Hanson walks 'The Walk'
By Rosemary Ford
Staff writer

You can learn a lot about a person by walking a mile in his shoes.

And, perhaps, you can learn a lot about the devastation of poverty by walking a mile without any shoes at all.

At least, that's what the brothers Hanson hope. They plan to walk a mile barefoot with fans hours before their show Saturday at the Hampton Beach Casino Ballroom.

The once cherub-faced boys — now men ranging in age from 22 to 27 — will play the Casino in support of their fourth studio album, "The Walk," which debuted in the Top 5 of Billboard's Independent Chart.

The stroll is part of the brothers' commitment to fighting poverty and AIDS in Africa. They took a trip there last year in the middle of recording the album, and it changed their personal path as well as the path of the record.

"There are so many things that fell together that seem purposeful now, but they were really their own events," said 22-year-old Zac Hanson, best known for playing the drums in the group.

"I didn't realize how much we were preparing ourselves for what we were about to experience," he said.

In Africa, Zac and his brothers, Taylor and Isaac, were struck by the poverty and the devastation of AIDS. At one school, they found that as many as 60 percent of the students lived with their grandparents because their parents had died from the disease. Others were living in households run by brothers and sisters who were under 18 years old.

While there, the band recorded tracks that appear on "The Walk." And when they came home, they started thinking of ways to help. They came up with "Great Divide" — a single available for download on iTunes. The proceeds will go to HIVSA, an HIV research hospital in Soweto, South Africa.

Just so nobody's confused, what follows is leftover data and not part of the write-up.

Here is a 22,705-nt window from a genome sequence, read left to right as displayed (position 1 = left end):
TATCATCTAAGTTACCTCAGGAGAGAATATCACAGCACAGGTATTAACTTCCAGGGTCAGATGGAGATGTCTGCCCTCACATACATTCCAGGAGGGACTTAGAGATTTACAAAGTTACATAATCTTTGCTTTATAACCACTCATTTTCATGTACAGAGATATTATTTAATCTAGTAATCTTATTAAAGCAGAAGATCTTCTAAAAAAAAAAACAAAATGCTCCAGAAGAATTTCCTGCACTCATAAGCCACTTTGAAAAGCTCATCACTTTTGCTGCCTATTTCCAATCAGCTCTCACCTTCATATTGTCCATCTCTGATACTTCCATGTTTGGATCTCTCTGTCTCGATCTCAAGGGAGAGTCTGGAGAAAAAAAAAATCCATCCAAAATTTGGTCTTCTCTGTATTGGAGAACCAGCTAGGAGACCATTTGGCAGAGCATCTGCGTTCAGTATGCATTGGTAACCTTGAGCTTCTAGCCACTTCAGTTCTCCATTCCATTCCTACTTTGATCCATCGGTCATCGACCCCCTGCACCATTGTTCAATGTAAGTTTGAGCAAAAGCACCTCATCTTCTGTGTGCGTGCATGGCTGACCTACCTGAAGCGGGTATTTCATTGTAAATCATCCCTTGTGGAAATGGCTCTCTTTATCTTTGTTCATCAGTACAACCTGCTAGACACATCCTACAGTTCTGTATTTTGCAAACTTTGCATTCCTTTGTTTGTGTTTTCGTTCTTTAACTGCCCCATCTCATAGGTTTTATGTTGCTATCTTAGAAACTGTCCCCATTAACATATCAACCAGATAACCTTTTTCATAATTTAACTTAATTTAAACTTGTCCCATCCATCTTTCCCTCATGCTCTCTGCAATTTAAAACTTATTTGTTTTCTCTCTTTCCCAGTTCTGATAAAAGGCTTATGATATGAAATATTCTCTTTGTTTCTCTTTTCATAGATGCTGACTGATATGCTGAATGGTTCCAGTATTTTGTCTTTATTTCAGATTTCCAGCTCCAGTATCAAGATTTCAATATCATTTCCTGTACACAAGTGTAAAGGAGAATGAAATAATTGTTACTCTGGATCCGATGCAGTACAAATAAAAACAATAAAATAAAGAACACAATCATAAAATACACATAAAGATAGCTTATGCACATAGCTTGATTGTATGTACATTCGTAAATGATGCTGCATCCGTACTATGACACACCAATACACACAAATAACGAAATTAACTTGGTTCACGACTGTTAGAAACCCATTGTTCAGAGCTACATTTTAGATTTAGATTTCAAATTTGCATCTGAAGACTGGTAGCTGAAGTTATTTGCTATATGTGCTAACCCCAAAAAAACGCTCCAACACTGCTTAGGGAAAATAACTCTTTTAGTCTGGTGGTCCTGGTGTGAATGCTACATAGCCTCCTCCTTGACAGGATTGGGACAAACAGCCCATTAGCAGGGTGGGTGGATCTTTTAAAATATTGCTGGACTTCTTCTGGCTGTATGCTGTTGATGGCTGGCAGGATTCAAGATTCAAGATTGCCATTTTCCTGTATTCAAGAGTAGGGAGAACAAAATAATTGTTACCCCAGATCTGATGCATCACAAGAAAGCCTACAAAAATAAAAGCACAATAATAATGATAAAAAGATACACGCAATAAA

They also developed a relationship with TOMS shoes. For every TOMS "Great Divide" shoe sold, the company will donate a shoe to a child in Africa. So far, 58,000 have been donated.

To help fans realize how much these shoes mean, the brothers devised their one-mile barefoot walks. On the first leg of the tour last fall, Hanson covered 48 miles — at times with as many as 800 fans.

"It's something real, something tangible that has an effect," said Zac, who recently played (and trod barefoot) in upstate New York. "You walk away with an understanding of the basic importance of shoes."

The exact location of each day's walk will be announced on three hours in advance (if you participate in the walk, you'll get to "jump the line" for the concert that night). Each walk is a little different, Zac said.

"It certainly feels different when it's you and 150 people or you and 800 people," he said.

While the title of the album coincides with their desire to give back, it wasn't inspired by Africa. Rather, it was a product of Hanson's journey — from teens with "MmmBop" success to married fathers.

Zac has four nieces and nephews already, with another on the way. And he's got his own bun in the oven with his wife, Kate.

"Who we are as a band has always been a walk," Zac said. "We have never run away from anything we tried. We have moved forward with music we are inspired by."

"The Walk" follows the record-breaking 2004 debut release on their 3CG (3 Car Garage) label, "Underneath," which went to No. 1 on the Billboard Independent chart, producing the No. 2 single, "Penny and Me."

As independent artists, the brothers — who share writing and singing duties — have taken greater control of their music. For example, on "The Walk," they recorded the album in the studio playing together, instead of playing separately in tracks that would later be mixed.

Zac said it felt more natural that way, and he likes the minimalist approach.

"It's the punchiest record we have ever done," he said.

The band's 1997 debut "Middle of Nowhere" sold more than 4 million albums in the United States, thanks to the chart-topping hit "MmmBop." U2's Bono has called the song "one of my favorite songs of all time."